Gout Drug May Lower the Risk of Death
In a study slated to be published in Annals of the Rheumatic Diseases, researchers from Boston University School of Medicine found that the use of the drug allopurinol was associated with a reduced risk of death in patients with gout. The research suggests that the overall benefit of allopurinol on survival may outweigh the impact of rare serious adverse effects.
A release from the university notes that gout has been associated with an increased risk of premature death. Allopurinol is the most commonly used urate-lowering medication for this condition but is not without possible side effects. According to the researchers, a rare but potentially fatal adverse reaction affects approximately 1 in 260 allopurinol users and has led to reluctance among some physicians to prescribe this drug despite its potential benefits.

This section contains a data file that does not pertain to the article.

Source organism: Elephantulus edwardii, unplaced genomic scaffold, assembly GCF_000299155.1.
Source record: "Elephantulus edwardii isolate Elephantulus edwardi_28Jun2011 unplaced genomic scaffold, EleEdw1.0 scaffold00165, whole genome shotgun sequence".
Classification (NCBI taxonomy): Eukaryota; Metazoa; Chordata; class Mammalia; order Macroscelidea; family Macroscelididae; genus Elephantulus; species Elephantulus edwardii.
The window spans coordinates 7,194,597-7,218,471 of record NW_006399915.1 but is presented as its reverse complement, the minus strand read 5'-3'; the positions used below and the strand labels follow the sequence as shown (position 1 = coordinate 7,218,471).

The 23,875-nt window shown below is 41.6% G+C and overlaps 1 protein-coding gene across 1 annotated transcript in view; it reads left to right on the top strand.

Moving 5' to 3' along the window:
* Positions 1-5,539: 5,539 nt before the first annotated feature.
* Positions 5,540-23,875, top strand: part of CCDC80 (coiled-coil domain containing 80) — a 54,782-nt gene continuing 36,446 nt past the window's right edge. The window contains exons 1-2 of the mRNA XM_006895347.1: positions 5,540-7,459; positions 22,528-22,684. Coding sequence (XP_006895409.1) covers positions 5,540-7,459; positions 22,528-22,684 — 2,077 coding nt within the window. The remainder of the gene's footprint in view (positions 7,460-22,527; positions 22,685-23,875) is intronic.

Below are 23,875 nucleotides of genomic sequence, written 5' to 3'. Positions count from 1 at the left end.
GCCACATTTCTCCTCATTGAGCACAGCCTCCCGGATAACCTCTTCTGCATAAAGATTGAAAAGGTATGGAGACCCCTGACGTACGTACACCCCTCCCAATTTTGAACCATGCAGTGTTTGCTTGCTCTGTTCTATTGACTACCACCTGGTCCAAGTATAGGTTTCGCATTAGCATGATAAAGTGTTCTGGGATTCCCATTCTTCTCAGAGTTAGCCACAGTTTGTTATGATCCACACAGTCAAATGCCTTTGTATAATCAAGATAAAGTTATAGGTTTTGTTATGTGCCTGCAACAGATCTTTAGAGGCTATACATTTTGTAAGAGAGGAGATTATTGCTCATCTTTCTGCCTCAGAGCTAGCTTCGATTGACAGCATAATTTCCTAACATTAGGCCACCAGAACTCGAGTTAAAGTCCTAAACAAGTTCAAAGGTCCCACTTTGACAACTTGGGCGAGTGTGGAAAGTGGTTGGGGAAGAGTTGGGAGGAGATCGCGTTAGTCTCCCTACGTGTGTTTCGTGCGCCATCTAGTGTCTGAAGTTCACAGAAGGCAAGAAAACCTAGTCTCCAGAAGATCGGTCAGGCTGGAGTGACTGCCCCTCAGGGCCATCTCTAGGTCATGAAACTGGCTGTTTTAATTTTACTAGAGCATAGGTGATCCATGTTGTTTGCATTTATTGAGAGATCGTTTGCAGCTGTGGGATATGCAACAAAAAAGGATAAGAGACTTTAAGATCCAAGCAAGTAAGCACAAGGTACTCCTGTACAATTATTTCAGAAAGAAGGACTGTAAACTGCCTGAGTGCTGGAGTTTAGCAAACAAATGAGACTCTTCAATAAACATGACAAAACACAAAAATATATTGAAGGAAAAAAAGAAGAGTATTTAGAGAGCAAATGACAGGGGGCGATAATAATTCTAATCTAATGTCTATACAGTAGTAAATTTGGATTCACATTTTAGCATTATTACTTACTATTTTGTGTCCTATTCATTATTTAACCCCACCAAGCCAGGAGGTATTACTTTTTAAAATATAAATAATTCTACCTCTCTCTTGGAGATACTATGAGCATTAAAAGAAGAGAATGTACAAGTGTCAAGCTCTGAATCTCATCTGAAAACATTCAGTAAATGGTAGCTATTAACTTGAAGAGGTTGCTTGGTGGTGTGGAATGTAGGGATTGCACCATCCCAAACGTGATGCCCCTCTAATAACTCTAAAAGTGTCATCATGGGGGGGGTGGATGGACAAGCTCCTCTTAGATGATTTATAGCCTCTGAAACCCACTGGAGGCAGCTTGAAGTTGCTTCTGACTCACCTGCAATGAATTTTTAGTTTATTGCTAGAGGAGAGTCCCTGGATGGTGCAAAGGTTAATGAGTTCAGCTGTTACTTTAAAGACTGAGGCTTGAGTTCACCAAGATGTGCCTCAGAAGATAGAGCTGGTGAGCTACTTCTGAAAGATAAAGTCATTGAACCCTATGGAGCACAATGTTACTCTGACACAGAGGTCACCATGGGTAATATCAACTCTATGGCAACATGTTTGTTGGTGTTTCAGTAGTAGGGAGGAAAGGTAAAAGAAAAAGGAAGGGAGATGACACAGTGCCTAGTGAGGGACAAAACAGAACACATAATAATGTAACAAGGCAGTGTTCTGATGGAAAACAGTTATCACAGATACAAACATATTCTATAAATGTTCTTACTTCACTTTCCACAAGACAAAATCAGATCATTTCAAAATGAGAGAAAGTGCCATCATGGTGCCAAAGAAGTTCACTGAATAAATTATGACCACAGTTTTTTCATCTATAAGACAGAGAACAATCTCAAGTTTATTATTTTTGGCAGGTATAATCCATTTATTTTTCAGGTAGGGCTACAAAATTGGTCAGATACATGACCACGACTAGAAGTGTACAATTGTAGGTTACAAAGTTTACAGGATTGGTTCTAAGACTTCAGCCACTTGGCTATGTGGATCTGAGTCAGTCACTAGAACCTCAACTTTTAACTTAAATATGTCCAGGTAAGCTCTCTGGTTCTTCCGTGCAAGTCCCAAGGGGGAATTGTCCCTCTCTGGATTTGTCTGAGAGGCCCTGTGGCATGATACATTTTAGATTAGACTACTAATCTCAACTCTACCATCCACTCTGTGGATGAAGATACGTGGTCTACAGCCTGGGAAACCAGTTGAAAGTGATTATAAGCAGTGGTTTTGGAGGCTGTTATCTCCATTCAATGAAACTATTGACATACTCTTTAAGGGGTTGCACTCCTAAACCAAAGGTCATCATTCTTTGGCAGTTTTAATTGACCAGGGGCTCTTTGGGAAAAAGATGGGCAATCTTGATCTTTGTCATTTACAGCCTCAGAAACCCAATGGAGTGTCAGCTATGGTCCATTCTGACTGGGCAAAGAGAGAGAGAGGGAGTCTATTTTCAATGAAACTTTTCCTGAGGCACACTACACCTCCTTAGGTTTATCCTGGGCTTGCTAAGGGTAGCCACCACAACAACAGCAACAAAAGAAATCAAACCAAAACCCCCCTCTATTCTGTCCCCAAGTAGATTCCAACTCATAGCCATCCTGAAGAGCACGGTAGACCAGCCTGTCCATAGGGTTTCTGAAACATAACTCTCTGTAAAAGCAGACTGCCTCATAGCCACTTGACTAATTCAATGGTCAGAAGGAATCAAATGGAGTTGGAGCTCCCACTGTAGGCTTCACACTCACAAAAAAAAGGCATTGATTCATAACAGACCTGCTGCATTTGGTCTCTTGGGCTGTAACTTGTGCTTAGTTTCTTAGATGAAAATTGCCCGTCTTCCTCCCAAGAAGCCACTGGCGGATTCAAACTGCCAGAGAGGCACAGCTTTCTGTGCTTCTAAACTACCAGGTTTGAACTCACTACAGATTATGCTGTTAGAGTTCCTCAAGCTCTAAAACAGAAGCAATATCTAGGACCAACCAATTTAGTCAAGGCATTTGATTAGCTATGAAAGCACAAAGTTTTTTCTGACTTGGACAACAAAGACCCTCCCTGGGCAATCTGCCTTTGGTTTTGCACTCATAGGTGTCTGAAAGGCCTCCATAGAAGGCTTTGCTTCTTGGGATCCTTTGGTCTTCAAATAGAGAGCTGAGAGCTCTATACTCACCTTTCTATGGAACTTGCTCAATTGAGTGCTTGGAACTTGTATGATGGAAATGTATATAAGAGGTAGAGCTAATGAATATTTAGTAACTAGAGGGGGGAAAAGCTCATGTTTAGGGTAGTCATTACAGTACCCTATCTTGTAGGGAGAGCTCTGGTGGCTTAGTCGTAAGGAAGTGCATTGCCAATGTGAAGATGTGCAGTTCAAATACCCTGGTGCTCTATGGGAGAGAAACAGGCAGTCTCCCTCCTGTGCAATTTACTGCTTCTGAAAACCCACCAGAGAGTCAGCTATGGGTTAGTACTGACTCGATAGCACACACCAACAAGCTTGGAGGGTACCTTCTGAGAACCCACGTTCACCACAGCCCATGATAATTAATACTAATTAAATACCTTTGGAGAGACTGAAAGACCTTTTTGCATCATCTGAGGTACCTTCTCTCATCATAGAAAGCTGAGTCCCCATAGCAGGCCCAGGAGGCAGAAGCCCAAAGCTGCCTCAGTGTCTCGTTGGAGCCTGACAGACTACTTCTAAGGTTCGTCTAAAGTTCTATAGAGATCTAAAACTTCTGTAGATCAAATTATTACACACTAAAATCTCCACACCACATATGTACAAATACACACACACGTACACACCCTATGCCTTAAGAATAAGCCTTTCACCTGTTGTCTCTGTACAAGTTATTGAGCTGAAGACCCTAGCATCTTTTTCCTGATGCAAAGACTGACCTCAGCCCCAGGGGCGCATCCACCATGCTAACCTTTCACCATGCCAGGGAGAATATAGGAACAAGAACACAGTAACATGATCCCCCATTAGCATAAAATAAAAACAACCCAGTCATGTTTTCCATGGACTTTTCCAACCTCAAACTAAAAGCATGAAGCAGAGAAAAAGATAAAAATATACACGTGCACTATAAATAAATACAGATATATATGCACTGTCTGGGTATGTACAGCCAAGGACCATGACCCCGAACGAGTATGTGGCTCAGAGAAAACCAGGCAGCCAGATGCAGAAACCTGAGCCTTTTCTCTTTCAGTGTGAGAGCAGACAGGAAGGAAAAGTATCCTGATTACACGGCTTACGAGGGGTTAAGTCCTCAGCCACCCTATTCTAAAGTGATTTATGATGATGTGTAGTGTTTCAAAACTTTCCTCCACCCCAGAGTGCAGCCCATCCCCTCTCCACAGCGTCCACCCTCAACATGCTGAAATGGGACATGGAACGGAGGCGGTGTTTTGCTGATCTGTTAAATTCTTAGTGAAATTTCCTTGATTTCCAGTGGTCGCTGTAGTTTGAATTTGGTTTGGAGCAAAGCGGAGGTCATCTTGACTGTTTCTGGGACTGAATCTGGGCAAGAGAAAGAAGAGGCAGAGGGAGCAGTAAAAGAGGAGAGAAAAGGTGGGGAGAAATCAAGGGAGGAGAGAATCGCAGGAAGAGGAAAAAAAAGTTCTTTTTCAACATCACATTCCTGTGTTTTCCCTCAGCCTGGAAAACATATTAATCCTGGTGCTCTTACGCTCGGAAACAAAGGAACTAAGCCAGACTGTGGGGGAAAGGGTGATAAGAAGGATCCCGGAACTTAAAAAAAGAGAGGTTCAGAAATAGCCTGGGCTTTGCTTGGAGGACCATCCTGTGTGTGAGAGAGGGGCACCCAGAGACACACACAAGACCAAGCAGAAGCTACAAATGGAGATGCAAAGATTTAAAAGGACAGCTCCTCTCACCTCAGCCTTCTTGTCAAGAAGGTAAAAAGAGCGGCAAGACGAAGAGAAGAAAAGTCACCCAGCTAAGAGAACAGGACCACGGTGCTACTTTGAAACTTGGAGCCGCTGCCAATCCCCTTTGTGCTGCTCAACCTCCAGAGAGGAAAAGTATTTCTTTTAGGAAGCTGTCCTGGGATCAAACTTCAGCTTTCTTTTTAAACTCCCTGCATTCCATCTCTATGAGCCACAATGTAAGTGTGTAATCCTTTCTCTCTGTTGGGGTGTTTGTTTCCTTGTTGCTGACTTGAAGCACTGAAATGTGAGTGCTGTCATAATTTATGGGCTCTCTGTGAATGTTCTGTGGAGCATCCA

Using the Health Improvement Network database, which contains computerized medical records entered by general practitioners in the United Kingdom, the researchers evaluated the effect of starting allopurinol on the risk of death, among patients who had high uric acid (a blood marker for gout), and those who were diagnosed with gout. They identified 5,927 people who started allopurinol, and used advanced statistical methods to identify the same number of control patients who had similar baseline characteristics, to assure the two groups were comparable. All subjects were followed until they died, or the end of the study period.
The release quotes lead author author Maureen Dubreuil, MD as saying, "We found that allopurinol initiation was associated with an 11 percent lower risk of all-cause mortality compared with non-initiators in hyperuricemic patients, and a 19 percent lower risk of mortality in gout patients. These risk reductions were apparent from the first year and throughout the subsequent years of follow-up."
According to Dubreuil, this research is important because it shows that treatment with allopurinol may not only treat gout, but it may protect gout patients from premature death.